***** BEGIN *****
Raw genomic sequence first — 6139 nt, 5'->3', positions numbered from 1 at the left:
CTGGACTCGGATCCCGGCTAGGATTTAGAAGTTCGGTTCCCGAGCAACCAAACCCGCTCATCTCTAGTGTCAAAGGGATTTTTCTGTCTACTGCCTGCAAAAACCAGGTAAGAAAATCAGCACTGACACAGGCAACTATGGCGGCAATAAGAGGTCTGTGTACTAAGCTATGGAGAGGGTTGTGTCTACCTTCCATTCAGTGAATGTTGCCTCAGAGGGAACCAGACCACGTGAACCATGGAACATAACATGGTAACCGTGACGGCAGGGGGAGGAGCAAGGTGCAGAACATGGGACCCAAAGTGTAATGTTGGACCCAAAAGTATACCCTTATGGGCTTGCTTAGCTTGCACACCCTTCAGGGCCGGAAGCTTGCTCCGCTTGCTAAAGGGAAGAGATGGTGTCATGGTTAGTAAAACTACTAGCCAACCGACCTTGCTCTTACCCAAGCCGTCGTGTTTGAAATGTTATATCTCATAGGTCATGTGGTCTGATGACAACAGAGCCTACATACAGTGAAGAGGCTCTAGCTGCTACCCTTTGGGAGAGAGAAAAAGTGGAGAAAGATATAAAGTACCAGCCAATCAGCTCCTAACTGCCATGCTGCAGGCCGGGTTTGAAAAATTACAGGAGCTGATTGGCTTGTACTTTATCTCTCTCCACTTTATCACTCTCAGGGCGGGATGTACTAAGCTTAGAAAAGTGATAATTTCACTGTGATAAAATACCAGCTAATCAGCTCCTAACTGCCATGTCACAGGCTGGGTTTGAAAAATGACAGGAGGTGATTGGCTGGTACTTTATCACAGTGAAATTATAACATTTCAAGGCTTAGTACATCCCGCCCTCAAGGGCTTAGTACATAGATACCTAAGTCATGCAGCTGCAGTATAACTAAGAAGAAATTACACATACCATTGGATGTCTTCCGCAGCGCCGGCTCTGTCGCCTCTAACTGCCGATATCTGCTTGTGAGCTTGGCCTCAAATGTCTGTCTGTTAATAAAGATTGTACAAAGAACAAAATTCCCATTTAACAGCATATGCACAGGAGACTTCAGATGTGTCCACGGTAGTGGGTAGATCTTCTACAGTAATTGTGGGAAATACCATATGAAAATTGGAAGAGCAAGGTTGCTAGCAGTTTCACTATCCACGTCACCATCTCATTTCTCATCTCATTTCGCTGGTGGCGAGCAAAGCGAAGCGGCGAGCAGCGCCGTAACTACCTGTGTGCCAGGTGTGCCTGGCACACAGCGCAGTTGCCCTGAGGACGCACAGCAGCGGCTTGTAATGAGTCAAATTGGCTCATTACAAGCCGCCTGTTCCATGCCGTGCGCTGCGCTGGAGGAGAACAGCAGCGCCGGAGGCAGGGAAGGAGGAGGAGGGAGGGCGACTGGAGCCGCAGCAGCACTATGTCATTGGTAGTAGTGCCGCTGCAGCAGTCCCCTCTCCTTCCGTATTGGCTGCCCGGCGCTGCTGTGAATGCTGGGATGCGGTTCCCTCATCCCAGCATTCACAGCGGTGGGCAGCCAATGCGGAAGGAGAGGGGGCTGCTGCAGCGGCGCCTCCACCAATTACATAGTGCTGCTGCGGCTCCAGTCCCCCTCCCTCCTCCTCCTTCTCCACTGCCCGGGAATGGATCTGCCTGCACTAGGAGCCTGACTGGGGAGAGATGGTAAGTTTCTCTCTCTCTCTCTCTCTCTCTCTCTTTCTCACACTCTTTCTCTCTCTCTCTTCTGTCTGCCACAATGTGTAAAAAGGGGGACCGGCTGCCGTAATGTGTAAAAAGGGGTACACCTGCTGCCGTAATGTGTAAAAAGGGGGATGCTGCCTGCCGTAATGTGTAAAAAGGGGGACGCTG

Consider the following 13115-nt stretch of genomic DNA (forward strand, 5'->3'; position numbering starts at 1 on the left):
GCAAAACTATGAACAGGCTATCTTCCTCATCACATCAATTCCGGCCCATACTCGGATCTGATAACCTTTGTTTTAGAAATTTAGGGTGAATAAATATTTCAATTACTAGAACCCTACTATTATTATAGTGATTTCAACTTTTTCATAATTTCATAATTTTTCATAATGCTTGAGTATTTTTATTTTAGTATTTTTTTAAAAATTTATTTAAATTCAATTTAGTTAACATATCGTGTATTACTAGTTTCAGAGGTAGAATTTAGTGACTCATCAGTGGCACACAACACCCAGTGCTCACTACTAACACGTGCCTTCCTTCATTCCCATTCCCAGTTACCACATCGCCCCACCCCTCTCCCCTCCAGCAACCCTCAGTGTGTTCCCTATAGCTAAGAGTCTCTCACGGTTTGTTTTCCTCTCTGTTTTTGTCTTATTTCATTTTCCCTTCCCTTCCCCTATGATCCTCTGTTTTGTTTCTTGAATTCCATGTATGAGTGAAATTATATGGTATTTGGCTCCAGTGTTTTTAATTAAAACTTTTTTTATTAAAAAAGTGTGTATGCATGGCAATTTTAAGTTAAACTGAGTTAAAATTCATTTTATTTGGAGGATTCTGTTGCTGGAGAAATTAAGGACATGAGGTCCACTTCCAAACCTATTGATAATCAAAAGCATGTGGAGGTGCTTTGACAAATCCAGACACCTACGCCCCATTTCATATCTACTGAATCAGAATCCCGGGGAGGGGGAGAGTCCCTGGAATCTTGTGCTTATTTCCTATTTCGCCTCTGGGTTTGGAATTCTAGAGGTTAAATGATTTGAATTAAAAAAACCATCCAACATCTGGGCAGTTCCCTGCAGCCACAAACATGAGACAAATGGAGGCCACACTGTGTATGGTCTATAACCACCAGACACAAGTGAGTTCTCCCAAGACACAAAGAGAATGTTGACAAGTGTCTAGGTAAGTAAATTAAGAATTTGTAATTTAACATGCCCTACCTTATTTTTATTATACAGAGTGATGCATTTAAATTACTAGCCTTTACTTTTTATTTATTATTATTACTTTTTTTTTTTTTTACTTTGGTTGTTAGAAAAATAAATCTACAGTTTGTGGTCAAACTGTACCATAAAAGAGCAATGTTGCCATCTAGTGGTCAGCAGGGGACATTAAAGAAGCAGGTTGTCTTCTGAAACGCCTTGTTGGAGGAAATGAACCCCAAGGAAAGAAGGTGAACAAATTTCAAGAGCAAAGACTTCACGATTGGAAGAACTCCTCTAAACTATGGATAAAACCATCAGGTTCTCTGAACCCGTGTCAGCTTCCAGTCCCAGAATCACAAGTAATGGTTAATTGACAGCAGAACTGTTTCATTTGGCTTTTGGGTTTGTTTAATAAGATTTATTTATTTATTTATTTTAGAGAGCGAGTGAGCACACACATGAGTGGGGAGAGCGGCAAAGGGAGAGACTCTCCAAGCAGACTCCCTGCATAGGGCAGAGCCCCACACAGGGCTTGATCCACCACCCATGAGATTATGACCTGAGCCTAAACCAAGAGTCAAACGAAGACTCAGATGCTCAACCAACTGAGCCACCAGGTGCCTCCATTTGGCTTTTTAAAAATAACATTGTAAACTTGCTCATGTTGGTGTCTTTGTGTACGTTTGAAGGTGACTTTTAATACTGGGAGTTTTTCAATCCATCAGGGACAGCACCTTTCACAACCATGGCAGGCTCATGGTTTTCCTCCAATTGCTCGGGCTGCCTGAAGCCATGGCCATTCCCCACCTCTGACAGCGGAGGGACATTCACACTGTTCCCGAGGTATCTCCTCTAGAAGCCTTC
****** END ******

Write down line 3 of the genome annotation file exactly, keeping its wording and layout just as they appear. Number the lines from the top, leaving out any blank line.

Consider the following 13115-nt stretch of genomic DNA (forward strand, 5'->3'; position numbering starts at 1 on the left):